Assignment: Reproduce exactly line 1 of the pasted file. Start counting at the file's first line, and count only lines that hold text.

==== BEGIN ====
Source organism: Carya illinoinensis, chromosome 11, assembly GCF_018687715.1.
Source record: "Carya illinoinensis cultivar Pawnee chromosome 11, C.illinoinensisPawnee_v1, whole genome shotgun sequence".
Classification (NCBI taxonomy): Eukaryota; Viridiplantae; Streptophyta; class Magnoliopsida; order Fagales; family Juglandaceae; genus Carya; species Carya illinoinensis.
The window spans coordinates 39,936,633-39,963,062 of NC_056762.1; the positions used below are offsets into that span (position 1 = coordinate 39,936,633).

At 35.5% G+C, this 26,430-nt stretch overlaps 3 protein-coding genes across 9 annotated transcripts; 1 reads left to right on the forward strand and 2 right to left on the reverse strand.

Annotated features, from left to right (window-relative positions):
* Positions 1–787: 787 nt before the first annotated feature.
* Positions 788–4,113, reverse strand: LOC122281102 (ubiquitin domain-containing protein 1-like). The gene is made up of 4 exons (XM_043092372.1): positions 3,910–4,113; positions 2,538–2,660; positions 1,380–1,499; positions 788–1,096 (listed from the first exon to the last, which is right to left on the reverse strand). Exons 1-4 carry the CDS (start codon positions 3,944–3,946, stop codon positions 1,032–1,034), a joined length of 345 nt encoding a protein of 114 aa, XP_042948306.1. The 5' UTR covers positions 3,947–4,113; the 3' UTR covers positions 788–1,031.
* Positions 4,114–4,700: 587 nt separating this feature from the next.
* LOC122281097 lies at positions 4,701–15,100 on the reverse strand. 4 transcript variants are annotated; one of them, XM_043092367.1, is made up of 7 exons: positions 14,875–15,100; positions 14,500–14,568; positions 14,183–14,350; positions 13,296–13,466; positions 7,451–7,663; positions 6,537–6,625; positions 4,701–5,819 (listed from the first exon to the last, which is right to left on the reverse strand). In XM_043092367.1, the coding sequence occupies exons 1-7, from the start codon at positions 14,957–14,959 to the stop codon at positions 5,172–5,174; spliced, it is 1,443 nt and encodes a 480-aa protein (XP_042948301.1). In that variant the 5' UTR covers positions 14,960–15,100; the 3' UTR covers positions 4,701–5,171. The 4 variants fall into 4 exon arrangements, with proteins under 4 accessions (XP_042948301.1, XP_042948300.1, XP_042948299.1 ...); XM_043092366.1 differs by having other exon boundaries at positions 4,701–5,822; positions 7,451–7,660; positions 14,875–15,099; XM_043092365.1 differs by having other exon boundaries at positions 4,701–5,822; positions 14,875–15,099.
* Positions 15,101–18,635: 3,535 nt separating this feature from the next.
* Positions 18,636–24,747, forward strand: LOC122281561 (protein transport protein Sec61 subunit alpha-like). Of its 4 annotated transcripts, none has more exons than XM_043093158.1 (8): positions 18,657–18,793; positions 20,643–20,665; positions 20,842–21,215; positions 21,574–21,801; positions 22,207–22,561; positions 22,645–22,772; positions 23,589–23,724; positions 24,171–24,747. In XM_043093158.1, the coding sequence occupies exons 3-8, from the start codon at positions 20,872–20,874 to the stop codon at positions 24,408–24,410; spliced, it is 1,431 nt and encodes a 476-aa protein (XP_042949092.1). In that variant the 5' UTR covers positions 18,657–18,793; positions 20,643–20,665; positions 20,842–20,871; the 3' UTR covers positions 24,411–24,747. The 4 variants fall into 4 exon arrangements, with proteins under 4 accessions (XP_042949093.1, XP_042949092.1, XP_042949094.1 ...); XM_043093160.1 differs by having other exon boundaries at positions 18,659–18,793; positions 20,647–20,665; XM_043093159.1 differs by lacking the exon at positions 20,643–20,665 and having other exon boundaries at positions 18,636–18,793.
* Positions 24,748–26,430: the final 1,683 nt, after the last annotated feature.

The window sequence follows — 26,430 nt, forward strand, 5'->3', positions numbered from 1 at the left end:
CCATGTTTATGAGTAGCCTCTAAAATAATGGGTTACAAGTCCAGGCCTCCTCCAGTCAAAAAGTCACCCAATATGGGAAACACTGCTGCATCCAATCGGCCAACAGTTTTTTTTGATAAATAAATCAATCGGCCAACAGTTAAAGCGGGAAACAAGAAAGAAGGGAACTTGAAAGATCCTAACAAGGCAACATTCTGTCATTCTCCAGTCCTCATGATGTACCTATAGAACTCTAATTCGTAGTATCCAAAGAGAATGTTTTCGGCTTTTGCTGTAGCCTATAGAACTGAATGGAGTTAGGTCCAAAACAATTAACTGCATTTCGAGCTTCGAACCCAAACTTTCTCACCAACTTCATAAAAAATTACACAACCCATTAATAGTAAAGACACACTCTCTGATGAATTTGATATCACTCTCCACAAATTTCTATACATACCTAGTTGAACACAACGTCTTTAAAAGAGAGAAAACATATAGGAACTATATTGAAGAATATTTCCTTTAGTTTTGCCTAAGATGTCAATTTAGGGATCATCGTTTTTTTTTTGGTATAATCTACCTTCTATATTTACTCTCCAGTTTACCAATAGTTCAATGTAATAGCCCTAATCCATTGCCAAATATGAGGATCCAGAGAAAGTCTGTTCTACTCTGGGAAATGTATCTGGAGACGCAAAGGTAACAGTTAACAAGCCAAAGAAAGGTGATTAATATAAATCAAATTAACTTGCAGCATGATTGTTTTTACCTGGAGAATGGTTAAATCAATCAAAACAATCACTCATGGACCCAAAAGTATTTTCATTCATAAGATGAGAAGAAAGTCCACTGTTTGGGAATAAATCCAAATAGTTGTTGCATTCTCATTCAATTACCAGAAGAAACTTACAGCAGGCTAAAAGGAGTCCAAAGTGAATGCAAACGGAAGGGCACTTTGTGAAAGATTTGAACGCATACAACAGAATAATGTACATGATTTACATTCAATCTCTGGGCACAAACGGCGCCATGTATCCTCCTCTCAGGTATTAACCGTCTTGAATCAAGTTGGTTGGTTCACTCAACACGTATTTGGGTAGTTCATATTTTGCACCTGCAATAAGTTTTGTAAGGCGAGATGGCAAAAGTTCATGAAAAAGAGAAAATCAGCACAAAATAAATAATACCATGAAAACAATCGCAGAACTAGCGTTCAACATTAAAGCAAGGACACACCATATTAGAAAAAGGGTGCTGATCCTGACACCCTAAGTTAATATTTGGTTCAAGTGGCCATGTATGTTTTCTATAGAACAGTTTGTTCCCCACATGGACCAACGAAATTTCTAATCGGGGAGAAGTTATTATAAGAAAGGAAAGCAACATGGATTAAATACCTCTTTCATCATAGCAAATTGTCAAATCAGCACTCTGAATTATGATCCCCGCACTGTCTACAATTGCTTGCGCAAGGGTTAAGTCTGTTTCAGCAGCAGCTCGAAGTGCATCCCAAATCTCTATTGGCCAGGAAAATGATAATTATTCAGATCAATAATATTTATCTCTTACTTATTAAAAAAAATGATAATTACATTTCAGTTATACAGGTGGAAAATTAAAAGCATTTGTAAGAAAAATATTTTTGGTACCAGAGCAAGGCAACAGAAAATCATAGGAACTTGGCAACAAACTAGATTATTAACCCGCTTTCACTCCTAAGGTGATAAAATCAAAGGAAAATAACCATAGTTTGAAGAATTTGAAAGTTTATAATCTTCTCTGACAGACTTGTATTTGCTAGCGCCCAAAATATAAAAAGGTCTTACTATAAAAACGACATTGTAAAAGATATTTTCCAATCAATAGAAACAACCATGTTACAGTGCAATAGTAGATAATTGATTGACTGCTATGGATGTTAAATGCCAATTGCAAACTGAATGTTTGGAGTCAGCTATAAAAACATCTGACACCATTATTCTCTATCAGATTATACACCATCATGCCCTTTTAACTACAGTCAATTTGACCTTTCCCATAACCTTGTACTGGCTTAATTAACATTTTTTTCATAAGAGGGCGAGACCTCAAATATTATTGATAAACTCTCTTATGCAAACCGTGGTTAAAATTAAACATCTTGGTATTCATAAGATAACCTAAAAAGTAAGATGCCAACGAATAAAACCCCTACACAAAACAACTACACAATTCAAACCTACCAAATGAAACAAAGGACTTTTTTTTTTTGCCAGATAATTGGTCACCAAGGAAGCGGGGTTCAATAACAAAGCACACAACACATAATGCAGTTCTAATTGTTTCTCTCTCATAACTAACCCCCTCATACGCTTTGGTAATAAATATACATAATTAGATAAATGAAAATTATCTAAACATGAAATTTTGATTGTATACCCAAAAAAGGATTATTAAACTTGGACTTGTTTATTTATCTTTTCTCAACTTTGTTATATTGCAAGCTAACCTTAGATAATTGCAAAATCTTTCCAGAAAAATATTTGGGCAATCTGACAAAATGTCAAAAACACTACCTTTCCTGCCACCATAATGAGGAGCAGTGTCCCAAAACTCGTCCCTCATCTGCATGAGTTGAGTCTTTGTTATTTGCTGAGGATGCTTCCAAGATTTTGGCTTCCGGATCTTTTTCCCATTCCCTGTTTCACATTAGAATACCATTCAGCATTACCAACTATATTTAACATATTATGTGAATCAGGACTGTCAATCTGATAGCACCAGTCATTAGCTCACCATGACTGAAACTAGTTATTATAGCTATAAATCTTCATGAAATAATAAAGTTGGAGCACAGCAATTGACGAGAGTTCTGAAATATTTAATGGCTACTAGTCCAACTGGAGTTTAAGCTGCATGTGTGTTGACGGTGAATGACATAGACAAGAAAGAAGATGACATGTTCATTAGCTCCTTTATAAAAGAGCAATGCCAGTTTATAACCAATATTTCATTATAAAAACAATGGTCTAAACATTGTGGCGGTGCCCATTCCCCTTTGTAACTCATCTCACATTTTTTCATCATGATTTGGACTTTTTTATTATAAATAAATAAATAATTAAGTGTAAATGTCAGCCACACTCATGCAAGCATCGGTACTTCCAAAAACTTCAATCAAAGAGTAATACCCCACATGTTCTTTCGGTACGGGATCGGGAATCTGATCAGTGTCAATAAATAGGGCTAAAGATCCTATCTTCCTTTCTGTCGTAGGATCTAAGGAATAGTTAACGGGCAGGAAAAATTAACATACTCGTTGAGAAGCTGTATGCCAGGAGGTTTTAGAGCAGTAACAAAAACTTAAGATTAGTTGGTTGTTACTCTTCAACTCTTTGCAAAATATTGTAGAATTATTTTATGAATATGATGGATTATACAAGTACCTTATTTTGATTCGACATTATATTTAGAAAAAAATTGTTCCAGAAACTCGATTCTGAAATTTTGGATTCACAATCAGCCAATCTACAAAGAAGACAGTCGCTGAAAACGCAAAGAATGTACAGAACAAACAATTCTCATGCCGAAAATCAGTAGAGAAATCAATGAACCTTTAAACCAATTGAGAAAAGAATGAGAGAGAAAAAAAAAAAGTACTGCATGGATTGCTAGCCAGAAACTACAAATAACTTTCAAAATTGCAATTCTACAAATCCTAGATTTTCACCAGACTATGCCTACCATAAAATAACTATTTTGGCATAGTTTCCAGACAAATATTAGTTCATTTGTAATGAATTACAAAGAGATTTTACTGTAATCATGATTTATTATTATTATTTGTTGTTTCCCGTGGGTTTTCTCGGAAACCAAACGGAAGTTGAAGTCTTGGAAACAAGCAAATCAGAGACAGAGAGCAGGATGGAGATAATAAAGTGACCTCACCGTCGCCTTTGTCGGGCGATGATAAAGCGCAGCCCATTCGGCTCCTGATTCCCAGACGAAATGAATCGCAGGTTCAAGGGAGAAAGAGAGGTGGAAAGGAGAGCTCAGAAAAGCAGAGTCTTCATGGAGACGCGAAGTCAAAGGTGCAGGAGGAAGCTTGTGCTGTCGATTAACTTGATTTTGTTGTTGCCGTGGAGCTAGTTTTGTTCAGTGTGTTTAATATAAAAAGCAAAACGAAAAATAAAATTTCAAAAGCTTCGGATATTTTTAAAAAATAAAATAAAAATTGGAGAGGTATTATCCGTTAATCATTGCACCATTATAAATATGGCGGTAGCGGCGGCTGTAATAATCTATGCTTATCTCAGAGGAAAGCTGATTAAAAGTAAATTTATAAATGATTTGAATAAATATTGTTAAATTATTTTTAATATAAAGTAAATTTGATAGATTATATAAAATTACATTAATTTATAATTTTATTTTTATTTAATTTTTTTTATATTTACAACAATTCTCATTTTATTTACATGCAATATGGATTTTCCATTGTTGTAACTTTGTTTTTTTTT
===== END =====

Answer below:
Source organism: Carya illinoinensis, chromosome 11, assembly GCF_018687715.1.